I agree wholeheartedly with everything you wrote Graeme! Thanks for writing something that can open peoples eyes to the fact that it’s an unfair label! Kudos!

  • Reneemichael1992

    Fanboys to me have always not been those that love something, but those that look down on others because they feel like they “know more” or “care more” then others. Fanboys to me have always been those that take something so seriously they can’t laugh at it every once and a while and take it as life or death. Fanboys to me are those people that complain everything is the same but then freak out as soon as they change it up a bit for awhile. Fanboys to me feel like they are this almighty sentinel that must protect what they love and cast out everyone that doesn’t meet their standards rather then welcome people and create a comadre and share in this thing that tey enjoy. Fanboys to me have always been an insult to those that take stuff way to seriously and push people away rather then invite them with open arms. So I think the term fanboy is fine.

  • Mou101

    “Fanboy” used to be a pejorative, but that has changed over time, thanks largely to the infusion of “geek culture” into mainstream popular culture. As a film, “The Avengers” fully and unapologetically embraced the superhero genre and its comic book roots, and the world did not respond with disdain. “Fanboy” as we knew it is gone; “fanboy” (and “fangirl” for that matter) applies to a person who enjoys a thing fully.

  • Orphan

    Only a fanboy would ask a question like this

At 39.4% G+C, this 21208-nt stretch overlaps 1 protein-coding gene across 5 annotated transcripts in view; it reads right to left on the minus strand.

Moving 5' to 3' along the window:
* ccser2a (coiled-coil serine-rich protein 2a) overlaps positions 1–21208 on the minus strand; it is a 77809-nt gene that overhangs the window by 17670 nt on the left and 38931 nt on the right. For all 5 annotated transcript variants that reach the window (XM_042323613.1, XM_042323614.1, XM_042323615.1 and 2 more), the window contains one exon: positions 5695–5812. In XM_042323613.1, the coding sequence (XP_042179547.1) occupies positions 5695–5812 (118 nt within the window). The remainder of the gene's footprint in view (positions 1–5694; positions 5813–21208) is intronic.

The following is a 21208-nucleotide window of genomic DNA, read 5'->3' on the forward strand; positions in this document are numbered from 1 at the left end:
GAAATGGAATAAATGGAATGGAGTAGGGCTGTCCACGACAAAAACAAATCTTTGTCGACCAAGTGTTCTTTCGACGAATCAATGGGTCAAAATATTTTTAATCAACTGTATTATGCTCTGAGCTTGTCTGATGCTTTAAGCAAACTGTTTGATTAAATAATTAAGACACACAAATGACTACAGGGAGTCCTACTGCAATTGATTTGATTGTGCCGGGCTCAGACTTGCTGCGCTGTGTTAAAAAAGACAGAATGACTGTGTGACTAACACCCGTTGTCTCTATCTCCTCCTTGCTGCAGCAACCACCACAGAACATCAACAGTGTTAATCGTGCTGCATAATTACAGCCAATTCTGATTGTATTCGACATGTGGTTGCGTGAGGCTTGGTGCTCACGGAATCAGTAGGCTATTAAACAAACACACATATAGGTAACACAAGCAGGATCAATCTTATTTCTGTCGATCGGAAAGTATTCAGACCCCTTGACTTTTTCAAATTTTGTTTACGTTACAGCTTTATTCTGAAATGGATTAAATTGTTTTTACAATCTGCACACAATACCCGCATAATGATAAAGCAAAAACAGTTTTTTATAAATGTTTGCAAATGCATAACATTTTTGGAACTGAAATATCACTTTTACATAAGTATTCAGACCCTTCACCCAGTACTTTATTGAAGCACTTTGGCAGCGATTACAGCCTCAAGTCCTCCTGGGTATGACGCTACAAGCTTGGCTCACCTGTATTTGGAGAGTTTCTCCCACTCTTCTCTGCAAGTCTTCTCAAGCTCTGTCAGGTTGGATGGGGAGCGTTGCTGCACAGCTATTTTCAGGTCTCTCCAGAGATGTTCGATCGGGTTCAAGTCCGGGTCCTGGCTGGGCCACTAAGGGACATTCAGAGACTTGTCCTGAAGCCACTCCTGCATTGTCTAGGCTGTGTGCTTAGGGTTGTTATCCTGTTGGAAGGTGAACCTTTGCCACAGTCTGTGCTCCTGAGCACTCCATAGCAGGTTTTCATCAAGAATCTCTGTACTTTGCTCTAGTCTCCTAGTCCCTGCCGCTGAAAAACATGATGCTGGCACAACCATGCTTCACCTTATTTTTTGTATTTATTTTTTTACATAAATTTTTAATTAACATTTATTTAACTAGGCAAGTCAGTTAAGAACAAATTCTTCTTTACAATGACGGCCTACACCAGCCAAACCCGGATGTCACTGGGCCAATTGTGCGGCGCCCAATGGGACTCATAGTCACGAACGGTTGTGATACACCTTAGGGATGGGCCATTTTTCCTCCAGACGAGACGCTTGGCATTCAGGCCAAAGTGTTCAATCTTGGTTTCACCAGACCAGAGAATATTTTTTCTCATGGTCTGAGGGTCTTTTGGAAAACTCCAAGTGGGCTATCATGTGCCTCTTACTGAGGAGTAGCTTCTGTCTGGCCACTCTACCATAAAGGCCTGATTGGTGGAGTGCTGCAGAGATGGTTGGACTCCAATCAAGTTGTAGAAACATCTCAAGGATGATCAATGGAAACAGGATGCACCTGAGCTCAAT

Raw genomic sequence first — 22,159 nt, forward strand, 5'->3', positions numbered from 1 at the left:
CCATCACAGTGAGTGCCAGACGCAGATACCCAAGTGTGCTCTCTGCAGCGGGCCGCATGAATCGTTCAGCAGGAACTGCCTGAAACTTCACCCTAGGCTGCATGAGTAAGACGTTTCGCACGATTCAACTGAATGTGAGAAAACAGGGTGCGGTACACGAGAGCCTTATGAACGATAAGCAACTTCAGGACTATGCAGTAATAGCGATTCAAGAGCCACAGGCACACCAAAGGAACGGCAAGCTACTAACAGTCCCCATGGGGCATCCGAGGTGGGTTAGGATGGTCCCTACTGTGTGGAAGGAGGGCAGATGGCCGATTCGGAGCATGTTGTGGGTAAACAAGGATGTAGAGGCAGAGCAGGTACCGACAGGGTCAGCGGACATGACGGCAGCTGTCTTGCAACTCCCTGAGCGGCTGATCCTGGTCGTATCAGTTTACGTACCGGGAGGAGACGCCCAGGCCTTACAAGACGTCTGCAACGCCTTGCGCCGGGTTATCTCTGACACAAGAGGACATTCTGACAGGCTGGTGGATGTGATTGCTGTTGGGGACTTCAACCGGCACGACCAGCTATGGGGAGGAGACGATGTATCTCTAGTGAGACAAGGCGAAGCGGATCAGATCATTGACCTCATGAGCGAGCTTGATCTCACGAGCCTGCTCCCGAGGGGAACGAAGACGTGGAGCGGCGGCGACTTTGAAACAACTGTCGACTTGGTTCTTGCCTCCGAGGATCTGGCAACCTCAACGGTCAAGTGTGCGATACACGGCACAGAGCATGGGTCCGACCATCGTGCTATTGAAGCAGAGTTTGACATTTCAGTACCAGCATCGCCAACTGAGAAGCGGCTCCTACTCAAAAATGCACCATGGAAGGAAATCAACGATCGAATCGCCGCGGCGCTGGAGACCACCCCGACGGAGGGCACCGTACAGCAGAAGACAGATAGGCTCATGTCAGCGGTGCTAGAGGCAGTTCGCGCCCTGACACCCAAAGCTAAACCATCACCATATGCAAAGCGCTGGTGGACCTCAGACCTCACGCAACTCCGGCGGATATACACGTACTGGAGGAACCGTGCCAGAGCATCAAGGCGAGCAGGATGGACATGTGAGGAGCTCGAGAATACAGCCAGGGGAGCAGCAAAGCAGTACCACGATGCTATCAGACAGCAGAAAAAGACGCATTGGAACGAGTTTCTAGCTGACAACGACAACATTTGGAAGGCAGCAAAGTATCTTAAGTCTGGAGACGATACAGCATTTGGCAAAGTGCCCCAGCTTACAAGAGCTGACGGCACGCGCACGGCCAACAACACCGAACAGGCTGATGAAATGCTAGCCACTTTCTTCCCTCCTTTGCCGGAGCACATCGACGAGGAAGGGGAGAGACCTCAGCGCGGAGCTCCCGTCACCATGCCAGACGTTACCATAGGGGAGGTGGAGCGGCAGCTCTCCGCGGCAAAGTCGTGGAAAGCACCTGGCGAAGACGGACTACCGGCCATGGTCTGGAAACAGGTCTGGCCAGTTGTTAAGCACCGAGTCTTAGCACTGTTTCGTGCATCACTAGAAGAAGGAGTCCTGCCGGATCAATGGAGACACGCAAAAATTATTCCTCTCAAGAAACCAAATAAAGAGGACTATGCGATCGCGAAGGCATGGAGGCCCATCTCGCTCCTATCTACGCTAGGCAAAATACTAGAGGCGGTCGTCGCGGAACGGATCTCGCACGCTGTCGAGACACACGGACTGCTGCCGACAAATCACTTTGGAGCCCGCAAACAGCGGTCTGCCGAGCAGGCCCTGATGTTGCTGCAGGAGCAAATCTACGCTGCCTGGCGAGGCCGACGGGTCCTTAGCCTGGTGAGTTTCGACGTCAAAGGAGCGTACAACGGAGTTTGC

• Jon

    People who nitpick about terms like “fanboy”, “nerd” or “geek” deserve to be called all these things. That very obsession is what the rest of the world makes fun of, not unlike pro wrestlers who completely lose it when someone says wrestling is “fake”.

    Let it go. Wrestling is fake. And fanboys are fanboys. When everyone starts to take themselves a little less seriously, they will be made a little less fun of.

  • Bill Batson

    Wow, are you guys sensitive.  What’s wrong with the word fanboy?  The term makes perfect sense in comics.  Comic books are a small niche market that is, for the most part, male dominated.  The stories, again, for the most part, are adolescent power fantasies.

    Despite the popularity of comic book characters in film and tv, comic books themselves have had very little growth at all.  There are fewer comic book stores today than there was 10 years ago.  After the hunger games movie was released, sales of the book skyrocketed, while Marvel and DC see only a modest bump in sales after mega blockbusters like the Avengers and the Dark Knight.

    If you want to believe that the popularity of the superhero genre is justification for your love of comics, that’s fine.  But to me, I accept, and even embrace, the term fanboy.  When were at the movies, we know that Uncle Ben will be murdered or that Captain America will eventually be frozen in a block of ice.   We’re fans.  Why get hung up on the label?